Dunvegan – or ‘Govegan’? PETA Asks Scottish Castle to Make a Change
For Immediate Release:
9 August 2016
Jennifer White +44 (0) 20 7837 6327, ext 222; [email protected]
DUNVEGAN – OR ‘GOVEGAN’? PETA ASKS SCOTTISH CASTLE TO MAKE A CHANGE
New Name Would Encourage Healthy, Humane, and Eco-Friendly Plant-Based Meals
Dunvegan, Isle of Skye – PETA sent an unusual suggestion to Scotland’s Dunvegan Castle this morning: become the world’s first vegan castle, complete with a name change to GoVegan Castle.
In the letter, PETA – whose motto reads, in part, that “animals are not ours to eat” – points out that GoVegan Castle would tap into the growing interest in going vegan, which is at an all-time high in Scotland. Requests from Scots for PETA’s free vegan starter kit are up 223 per cent, and research from Mintel shows that 20 per cent of 16- to 24-year-olds in the UK have embraced plant-based eating.
PETA’s suggested logo can be seen below.
“By offering vegan food at its café and famous ice-cream trike, GoVegan Castle would make a name for itself as a progressive international holiday destination”, says PETA Manager of Special Projects Dawn Carr.”PETA stands ready to help Scotland’s oldest continually occupied castle become a one-of-a-kind steward for animals, the environment, and human health.”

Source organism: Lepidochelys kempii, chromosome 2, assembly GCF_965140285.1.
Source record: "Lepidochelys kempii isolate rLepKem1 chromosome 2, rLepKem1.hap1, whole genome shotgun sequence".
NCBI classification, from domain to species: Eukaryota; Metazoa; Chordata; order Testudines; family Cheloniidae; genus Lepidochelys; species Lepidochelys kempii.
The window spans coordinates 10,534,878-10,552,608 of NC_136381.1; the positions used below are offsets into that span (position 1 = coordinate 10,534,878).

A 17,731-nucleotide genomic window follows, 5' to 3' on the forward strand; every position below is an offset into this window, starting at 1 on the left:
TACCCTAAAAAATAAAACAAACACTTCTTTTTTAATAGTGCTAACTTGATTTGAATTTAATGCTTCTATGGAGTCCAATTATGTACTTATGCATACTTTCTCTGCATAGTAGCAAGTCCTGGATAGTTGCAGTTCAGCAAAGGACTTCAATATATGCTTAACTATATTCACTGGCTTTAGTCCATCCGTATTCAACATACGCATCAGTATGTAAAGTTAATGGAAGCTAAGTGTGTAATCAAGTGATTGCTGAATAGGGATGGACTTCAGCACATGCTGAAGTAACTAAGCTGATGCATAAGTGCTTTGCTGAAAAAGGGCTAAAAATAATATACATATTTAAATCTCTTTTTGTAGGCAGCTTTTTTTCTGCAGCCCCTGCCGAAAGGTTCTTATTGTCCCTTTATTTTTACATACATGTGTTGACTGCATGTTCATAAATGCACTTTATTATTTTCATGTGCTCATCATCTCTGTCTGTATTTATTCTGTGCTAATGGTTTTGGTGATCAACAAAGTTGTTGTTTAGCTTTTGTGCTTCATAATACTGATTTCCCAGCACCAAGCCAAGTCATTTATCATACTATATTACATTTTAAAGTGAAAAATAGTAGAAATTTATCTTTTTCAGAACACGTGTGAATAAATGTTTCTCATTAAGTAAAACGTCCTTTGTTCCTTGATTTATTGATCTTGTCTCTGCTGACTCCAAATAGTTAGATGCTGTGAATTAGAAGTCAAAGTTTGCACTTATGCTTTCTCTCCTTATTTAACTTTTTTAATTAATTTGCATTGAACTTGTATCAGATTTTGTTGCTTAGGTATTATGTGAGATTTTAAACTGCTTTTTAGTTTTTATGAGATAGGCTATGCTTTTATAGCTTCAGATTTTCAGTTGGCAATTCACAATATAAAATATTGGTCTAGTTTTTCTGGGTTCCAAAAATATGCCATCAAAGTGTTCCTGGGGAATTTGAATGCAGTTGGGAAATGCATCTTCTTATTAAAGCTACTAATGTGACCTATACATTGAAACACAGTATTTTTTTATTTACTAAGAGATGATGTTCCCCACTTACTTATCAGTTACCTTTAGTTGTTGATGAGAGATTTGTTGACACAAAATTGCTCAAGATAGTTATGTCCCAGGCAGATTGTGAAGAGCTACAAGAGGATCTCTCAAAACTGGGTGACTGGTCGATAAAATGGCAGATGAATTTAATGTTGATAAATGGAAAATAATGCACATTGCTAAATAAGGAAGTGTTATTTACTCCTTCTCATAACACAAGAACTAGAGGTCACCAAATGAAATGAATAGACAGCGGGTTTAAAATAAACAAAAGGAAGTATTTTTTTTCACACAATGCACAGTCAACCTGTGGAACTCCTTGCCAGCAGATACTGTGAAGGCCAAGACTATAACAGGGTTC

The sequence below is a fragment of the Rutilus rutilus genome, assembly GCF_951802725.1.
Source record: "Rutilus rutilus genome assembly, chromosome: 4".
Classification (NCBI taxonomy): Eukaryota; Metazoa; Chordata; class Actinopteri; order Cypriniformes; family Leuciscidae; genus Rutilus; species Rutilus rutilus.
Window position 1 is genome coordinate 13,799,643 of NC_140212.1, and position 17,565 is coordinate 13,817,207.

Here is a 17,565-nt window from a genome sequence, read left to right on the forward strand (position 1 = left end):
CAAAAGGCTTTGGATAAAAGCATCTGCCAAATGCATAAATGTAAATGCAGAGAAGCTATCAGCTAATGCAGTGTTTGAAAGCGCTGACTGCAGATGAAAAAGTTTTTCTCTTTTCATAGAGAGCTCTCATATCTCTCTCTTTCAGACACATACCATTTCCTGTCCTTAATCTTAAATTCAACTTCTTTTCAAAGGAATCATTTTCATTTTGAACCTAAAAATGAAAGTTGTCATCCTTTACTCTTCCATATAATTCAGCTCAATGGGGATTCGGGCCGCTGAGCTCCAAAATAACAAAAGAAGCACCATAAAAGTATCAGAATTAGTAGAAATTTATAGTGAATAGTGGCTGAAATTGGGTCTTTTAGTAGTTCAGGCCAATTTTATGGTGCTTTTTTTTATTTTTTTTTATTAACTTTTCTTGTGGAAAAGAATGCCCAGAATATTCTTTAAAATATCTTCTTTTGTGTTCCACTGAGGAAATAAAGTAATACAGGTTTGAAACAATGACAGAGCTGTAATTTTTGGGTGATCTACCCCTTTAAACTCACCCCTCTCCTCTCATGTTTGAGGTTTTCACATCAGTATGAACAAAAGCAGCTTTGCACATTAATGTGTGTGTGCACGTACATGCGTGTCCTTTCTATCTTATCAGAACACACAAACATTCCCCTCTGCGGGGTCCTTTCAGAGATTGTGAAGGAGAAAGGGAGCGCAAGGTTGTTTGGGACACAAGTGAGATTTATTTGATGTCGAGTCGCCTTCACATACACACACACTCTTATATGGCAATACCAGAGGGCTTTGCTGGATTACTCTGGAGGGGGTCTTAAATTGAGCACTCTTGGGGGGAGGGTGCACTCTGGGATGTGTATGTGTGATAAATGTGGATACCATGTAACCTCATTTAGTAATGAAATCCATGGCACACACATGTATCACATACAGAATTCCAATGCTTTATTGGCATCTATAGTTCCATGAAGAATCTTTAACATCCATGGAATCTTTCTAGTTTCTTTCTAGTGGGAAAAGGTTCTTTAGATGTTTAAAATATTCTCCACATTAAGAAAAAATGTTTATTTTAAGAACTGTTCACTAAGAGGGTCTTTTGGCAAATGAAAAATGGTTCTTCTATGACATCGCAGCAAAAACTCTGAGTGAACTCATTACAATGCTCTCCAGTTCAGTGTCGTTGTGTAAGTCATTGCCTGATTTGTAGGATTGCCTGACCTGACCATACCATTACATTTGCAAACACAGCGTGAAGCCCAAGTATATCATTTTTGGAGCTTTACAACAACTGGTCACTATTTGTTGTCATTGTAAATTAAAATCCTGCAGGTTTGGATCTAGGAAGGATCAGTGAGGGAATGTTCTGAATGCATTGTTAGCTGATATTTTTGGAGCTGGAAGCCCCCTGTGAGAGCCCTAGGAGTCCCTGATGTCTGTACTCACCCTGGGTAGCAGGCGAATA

Vegans are less likely than meat-eaters to suffer from heart disease, strokes, diabetes, cancer, and obesity. What’s more, every person who goes vegan saves up to 100 animals every year from daily suffering and a terrifying death in the meat, egg, and dairy industries. Vegan meals are “greener”, too, as animal agriculture is a leading contributor of the greenhouse-gas emissions that cause climate change.
Just last year, Edinburgh nabbed PETA’s title of the UK’s Most Vegan-Friendly City – an accolade won by Glasgow in 2013. Edinburgh boasts more than 20 vegan-friendly restaurants, many of which dish up plant-based twists on traditional Scottish fare, including vegan haggis.